Trailblazing South African fashion designer Lukhanyo Mdingi's brand story is as distinct and vibrant as the fashion he creates. From early influences of pop culture in the Eastern Cape to the launch of his post-graduate show, Mdingi's journey is a testament to the power of visibility and mentorship in the fashion industry. Winning the LVMH Karl Lagerfeld Prize in 2021 and the Amiri Prize in 2023 bolstered his eponymous label's global presence and solidified vital industry connections; it also revealed the systemic challenges faced by brands emerging from developing countries. Yet, despite these challenges, he affirms his brand will remain in South Africa, articulating a strategic approach to building a regional direct-to-consumer model, recognizing the potential for growth and revenue generation, and instilling a sense of empowerment within local infrastructure and craftsmanship. A key focus for Mdingi is collaboration: His partnership with the Ethical Fashion Initiative and his label's work with South African artisans highlights the unique, rich histories and the particular needs of regional communities and markets. By nurturing homegrown success while keeping an eye on the global horizon, Mdingi thrives in a dynamic industry, wittingly weaving together talent, purpose, and the transformative potential of fashion. Learn more about your ad choices. Visit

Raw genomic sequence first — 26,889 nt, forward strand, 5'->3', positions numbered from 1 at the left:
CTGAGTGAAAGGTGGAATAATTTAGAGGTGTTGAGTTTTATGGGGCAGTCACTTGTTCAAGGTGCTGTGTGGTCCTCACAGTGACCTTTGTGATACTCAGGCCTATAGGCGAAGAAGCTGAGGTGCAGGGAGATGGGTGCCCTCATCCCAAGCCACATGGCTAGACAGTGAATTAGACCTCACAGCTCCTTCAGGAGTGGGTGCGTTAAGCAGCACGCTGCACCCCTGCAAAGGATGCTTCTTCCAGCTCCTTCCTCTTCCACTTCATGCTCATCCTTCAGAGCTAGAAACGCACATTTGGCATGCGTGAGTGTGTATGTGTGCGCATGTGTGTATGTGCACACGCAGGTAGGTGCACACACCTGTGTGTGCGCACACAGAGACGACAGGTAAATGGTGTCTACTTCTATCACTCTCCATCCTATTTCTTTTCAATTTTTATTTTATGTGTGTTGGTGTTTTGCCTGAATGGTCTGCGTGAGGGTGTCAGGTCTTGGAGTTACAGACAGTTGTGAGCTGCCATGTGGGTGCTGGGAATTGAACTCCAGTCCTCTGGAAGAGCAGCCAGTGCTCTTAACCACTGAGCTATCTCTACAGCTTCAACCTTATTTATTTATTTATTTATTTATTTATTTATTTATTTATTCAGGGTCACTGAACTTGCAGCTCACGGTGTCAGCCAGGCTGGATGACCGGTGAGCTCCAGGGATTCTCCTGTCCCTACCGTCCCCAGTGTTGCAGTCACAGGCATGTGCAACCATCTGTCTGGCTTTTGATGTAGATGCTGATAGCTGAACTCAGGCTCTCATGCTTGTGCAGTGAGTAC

Brendon Babenzien offers a look into his trajectory from a skateboarder immersed in the alternative music scene between Long Island and New York City to the forefront of fashion. His journey is a testament to his unique cultural access and entrepreneurial spirit. Inspired by the convergence of hip-hop, punk, new wave, and rave cultures during his teenage years, Babenzien recognized early on that the future lay outside mainstream culture. His skateboarding roots instilled a sense of belonging in the cultural periphery, a theme he later translated into the foundational ethos of his brand Noah, a staple in the New York menswear luxury realm. Babenzien discusses his evolution, from his early days at Supreme in 1996 to the launch of Noah in 2002 to the present moment, which is, for him, marked by a commitment to ethics over aesthetics, emphasizing sustainable business practices. He views creative direction as not merely about premium clothing design but the creativity involved in building a well-intentioned business. Babenzien encapsulates his philosophy—fusing style with substance, challenging mainstream culture, and championing a future where conscious choices redefine contemporary values. Episode Highlights: Upbringing: Growing up skating and in the alternative music scene between Long Island and New York City, a serendipitous meeting in Babenzien’s teenage years with Don Busweiler ultimately led to his interest in fashion.  Cultural access: Babenzien’s proximity to surf and skate cultures coincided with a “unique window of time where there was a lot of firsts.” Hip-hop, punk, new wave, and rave culture made an impression on him as a teenager.  “This stuff we’re into is the future”: he recognized from an early age that scenes outside the mainstream culture were the future and capitalized on that reality.  Skateboarding culture and being a “freak”: Babenzien locates the importance of making meaningful friendships that cultivate a sense of belonging, even on the cultural periphery.  Building a brand: He doesn’t consider creative direction to be “terribly creative,” arguing that the business infrastructure and upkeep takes a more creative toll than clothing design.  An organic process: living in and near New York City culture in a combination of subcultural worlds naturally lent itself to fashion design and product marketing, especially when he felt represented by certain brands, like Stussy. Joining Supreme in 1996, Babenzein had the cultural references to create a certain style but had to learn the business management and operation as he went along From underground to mainstream: speaking on how street style has infiltrated the luxury sector and mainstream fashion, Babenzein says that while he himself is always looking for growth and the next thing, his ethos of earning access comes from his skate roots. Ethics over aesthetics: Babenzein’s idea of what’s punk has evolved over the years, moving from rebelliousness to real action, which informed his establishment of Noah, a brand existing “intersection of lifestyle and fashion.” “A long arc”: Babenzein spent two decades learning about the intersection of environment and fashion business in the process of launching Noah. “There wasn't so much an aha moment, as it was this slow build to get there.” Future-forward: Babenzein cites getting married and having a child as moments when he knew the importance of sustainability. Luxury and sustainability: Noah garments comes at high price point to reflect the premium quality and ethical standards set in place for factory workers. “I'm not Yohji”: As a creative director of a brand with simple collections Babenzein sees Noah’s value in the idea behind the label rather than in the clothing itself. On J.Crew: Babenzein likes that the scale of the brand and its resources enable him to produce clothing at an accessible price point and that he brings to the company a transformed idea of internal culture. Learn more about your ad choices. Visit